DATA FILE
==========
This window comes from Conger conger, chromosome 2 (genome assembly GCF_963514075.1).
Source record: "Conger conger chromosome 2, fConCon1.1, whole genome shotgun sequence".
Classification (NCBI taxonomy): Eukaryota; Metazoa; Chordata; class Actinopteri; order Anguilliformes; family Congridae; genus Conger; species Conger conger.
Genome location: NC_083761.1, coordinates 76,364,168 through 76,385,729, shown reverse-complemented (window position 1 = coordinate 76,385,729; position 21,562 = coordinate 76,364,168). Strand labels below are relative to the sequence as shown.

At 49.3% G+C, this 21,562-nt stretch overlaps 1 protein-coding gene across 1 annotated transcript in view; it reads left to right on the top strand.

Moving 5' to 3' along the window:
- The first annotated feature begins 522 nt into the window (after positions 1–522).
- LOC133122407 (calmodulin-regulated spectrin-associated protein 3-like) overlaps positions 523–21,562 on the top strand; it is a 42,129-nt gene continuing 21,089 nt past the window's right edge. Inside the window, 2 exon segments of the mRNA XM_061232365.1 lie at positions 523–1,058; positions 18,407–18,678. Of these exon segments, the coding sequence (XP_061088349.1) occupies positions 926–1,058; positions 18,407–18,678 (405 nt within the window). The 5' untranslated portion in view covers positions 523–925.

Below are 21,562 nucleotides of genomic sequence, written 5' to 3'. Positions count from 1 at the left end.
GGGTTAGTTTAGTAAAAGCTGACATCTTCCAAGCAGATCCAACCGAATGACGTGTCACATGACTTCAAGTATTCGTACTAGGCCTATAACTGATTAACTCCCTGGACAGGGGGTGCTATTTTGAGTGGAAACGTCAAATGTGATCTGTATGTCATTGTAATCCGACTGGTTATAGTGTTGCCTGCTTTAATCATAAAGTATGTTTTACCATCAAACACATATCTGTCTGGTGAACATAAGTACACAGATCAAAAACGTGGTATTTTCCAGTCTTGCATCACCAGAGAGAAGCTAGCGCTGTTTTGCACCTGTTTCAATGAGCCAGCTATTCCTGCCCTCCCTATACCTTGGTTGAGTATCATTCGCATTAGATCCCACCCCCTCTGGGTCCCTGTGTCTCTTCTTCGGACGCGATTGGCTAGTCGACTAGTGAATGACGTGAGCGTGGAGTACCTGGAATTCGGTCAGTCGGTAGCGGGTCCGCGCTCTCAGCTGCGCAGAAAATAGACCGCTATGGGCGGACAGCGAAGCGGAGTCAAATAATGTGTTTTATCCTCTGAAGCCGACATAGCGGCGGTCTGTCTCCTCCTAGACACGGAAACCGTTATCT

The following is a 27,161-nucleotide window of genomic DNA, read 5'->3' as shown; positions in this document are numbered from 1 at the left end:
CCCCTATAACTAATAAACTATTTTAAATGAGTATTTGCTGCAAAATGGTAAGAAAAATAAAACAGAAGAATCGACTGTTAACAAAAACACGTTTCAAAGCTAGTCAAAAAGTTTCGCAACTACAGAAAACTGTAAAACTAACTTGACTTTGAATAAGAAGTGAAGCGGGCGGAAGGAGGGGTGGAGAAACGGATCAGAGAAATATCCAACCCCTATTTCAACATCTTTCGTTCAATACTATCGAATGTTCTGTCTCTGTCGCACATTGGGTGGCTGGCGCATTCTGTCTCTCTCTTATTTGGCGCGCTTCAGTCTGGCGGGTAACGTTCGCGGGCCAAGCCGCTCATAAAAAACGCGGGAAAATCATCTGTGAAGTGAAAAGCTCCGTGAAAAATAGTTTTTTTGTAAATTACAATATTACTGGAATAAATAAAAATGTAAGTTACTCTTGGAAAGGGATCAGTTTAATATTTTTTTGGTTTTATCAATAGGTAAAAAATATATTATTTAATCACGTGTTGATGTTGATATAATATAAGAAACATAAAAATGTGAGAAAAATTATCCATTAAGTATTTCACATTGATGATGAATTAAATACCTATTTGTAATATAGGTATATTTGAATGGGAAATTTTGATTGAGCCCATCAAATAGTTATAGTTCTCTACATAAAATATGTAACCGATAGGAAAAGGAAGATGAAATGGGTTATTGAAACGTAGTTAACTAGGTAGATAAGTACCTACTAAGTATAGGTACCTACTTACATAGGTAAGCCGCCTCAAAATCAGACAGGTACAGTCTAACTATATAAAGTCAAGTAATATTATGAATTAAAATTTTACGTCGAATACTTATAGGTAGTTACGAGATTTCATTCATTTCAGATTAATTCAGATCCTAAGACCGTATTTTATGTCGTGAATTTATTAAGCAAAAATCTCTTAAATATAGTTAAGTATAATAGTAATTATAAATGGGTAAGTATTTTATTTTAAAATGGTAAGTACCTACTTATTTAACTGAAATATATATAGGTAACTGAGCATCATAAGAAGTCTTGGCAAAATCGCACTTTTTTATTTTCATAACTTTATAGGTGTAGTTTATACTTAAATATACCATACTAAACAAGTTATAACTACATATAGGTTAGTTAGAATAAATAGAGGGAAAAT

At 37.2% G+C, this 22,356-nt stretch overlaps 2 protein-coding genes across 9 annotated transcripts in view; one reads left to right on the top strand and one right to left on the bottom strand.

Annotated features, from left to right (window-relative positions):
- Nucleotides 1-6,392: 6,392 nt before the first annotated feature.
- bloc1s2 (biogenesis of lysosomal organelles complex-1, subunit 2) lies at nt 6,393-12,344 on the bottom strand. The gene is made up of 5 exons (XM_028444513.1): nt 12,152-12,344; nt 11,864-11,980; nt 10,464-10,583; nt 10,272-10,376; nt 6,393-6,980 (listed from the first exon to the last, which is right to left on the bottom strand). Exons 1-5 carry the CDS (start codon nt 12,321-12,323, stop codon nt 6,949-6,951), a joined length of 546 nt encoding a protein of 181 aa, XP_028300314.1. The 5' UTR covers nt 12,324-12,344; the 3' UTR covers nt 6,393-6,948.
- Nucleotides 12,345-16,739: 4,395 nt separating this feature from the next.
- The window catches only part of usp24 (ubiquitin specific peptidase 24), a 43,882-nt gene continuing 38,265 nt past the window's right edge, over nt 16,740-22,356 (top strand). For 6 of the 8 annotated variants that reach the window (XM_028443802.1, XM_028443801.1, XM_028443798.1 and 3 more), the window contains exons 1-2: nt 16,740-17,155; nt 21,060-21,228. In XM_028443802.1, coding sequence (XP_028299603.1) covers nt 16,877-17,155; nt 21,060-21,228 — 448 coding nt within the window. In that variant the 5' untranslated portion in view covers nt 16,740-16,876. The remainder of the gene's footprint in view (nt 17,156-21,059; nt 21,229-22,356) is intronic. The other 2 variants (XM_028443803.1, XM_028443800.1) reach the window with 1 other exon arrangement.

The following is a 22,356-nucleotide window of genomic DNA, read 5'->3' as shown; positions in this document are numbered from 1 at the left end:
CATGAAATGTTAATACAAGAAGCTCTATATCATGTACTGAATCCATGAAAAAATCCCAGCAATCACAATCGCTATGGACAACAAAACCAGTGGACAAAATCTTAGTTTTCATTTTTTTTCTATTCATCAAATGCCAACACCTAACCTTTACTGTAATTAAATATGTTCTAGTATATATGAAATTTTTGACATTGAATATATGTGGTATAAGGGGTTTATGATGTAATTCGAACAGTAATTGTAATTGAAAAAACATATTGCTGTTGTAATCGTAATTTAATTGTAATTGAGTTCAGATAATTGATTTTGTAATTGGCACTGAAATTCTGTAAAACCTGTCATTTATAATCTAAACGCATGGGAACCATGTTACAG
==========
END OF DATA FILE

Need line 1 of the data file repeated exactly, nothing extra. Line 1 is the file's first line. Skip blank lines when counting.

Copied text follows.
This window comes from Conger conger, chromosome 2 (genome assembly GCF_963514075.1).